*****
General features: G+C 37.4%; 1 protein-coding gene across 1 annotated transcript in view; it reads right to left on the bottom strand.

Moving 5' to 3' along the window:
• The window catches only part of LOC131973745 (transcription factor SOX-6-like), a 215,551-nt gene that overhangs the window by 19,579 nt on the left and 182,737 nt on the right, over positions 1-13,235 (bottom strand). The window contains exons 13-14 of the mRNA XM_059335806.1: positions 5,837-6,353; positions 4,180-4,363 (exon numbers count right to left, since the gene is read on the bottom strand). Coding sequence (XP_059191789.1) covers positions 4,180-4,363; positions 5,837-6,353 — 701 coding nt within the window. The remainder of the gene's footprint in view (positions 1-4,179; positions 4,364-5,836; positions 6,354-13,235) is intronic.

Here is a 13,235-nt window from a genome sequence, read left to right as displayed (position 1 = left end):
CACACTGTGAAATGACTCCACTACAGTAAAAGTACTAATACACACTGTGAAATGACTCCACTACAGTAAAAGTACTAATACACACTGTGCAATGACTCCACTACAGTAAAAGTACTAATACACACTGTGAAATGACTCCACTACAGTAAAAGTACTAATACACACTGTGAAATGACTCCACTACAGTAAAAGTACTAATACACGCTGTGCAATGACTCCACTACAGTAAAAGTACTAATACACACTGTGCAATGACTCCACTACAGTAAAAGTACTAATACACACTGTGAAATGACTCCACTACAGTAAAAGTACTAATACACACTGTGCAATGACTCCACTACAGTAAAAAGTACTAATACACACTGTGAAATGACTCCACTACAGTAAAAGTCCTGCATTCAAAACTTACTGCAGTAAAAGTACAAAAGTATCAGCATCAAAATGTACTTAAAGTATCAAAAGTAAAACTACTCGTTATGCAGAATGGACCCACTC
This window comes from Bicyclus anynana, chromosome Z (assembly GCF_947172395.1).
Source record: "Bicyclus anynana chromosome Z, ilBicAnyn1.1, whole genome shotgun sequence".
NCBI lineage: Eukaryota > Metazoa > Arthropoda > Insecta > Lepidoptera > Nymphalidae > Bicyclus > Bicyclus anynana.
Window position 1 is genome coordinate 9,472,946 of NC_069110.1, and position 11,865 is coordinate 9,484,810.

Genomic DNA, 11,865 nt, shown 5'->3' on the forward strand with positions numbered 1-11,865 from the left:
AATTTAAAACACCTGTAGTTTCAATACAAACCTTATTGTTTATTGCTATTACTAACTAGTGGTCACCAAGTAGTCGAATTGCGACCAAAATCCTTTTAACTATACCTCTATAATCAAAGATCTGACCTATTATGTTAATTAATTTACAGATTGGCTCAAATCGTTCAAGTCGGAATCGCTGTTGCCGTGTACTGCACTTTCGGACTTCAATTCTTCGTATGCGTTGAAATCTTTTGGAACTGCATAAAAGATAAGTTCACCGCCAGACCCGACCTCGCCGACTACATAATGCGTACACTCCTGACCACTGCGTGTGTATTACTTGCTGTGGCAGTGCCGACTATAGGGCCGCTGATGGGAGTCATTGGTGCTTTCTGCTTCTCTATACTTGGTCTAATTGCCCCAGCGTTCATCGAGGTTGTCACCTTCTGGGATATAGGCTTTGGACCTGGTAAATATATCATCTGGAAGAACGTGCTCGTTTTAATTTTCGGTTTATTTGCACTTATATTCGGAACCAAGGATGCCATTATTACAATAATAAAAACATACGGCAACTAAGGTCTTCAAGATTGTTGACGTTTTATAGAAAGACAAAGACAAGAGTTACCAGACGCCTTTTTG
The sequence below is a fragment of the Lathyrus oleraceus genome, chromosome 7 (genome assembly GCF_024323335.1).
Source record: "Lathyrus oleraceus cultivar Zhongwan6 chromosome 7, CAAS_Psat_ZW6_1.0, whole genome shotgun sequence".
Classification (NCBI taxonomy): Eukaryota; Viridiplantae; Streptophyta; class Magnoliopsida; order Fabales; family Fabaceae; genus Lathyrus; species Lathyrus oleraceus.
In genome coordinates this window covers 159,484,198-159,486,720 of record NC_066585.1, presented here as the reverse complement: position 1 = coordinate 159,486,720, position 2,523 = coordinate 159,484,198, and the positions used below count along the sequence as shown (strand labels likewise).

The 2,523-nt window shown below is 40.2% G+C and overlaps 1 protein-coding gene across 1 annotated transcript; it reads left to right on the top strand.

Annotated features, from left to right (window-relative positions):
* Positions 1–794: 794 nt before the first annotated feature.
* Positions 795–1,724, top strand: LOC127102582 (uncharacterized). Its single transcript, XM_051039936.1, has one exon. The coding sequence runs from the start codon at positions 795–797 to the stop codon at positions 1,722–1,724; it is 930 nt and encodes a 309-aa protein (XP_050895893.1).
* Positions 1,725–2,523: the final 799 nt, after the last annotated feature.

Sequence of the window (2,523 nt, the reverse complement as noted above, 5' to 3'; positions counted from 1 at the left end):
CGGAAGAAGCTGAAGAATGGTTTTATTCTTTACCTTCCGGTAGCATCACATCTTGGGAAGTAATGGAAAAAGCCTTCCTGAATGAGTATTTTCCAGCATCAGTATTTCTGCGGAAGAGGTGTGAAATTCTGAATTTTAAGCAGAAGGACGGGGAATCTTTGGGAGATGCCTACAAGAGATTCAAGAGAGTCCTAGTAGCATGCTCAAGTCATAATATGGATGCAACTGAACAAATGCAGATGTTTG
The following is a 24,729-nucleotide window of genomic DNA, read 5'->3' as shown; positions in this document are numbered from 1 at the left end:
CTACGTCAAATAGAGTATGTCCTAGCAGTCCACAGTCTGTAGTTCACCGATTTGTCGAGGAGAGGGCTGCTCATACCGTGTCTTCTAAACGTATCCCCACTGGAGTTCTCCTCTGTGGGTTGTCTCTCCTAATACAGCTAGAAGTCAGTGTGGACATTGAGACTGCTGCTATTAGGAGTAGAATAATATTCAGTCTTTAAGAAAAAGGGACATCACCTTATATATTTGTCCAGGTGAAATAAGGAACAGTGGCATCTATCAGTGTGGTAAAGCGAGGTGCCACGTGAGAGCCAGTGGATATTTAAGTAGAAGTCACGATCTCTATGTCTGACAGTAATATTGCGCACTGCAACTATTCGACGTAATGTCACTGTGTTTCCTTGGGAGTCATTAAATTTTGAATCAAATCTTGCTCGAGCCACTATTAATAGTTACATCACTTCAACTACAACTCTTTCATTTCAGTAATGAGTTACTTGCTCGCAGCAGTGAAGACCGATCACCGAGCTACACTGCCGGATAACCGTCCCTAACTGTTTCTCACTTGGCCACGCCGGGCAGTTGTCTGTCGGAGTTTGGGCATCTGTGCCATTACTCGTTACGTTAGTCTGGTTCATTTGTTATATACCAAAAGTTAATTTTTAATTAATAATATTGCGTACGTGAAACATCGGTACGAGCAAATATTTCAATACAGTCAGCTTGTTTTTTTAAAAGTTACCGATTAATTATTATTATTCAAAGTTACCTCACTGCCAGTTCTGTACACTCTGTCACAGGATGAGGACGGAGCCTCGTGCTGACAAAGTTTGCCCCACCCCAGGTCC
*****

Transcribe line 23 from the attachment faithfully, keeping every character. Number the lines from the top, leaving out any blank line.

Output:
The following is a 24,729-nucleotide window of genomic DNA, read 5'->3' as shown; positions in this document are numbered from 1 at the left end: